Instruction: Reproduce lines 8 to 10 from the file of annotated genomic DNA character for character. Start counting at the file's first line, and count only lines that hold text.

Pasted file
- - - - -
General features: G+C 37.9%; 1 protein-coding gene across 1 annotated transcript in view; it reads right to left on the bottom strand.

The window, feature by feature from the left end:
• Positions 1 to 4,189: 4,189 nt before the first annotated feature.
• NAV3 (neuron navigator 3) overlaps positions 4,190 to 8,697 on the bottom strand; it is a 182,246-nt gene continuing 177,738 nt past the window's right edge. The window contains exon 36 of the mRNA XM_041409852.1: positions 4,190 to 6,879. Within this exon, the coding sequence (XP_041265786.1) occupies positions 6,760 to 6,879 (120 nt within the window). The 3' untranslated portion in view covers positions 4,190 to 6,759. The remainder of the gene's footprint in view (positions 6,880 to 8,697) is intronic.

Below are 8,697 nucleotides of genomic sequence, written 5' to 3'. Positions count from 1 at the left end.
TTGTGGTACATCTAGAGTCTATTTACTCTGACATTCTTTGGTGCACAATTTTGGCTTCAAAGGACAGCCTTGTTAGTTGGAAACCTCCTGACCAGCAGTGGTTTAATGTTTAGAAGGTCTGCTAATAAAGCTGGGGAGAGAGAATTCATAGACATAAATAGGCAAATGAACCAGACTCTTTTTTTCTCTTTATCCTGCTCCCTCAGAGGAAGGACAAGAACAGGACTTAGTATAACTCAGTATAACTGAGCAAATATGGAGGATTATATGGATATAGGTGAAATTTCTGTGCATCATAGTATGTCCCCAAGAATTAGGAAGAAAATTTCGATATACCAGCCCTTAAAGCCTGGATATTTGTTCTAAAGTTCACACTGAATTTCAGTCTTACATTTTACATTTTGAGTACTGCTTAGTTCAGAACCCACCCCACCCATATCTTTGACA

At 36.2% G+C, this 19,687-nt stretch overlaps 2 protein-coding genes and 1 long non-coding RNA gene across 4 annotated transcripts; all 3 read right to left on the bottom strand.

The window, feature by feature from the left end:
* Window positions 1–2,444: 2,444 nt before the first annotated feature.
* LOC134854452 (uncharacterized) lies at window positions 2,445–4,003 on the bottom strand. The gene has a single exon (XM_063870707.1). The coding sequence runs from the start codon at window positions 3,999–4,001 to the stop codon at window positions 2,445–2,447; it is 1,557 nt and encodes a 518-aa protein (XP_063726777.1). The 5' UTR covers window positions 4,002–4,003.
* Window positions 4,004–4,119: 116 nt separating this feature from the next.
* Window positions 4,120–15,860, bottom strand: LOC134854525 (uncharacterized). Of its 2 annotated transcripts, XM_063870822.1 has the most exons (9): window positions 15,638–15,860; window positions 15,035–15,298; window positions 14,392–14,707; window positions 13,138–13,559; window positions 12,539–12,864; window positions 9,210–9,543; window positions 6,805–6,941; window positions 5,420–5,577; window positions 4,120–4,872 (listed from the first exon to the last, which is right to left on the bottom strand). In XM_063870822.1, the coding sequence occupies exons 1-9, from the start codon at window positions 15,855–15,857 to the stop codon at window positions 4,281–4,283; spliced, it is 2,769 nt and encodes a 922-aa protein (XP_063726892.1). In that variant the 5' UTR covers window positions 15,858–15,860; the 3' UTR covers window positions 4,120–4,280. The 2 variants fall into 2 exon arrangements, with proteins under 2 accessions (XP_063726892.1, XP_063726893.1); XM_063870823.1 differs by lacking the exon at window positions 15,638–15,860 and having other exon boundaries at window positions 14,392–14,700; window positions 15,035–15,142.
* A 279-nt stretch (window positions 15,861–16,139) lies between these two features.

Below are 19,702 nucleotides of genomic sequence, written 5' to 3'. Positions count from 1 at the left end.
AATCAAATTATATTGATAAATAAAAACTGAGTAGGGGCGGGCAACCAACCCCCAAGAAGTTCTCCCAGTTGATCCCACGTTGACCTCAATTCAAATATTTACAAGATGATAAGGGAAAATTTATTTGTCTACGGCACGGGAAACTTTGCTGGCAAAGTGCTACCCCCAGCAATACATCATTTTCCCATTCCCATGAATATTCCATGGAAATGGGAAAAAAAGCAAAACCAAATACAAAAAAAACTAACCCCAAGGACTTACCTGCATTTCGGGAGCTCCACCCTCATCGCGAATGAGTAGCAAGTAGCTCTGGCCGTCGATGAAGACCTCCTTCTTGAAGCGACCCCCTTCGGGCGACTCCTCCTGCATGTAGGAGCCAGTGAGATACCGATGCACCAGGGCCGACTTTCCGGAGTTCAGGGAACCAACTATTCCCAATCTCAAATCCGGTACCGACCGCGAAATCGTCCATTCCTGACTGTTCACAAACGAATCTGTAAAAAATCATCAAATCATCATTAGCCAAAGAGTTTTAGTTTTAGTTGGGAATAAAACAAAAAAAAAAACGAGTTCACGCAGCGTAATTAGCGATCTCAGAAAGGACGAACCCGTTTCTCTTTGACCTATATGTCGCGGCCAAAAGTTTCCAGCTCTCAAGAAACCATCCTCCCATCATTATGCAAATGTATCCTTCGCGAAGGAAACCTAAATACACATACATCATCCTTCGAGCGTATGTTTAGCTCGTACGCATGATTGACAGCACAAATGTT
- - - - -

The window, feature by feature from the left end:
* Window positions 1–2,444: 2,444 nt before the first annotated feature.
* LOC134854452 (uncharacterized) lies at window positions 2,445–4,003 on the bottom strand. The gene has a single exon (XM_063870707.1). The coding sequence runs from the start codon at window positions 3,999–4,001 to the stop codon at window positions 2,445–2,447; it is 1,557 nt and encodes a 518-aa protein (XP_063726777.1). The 5' UTR covers window positions 4,002–4,003.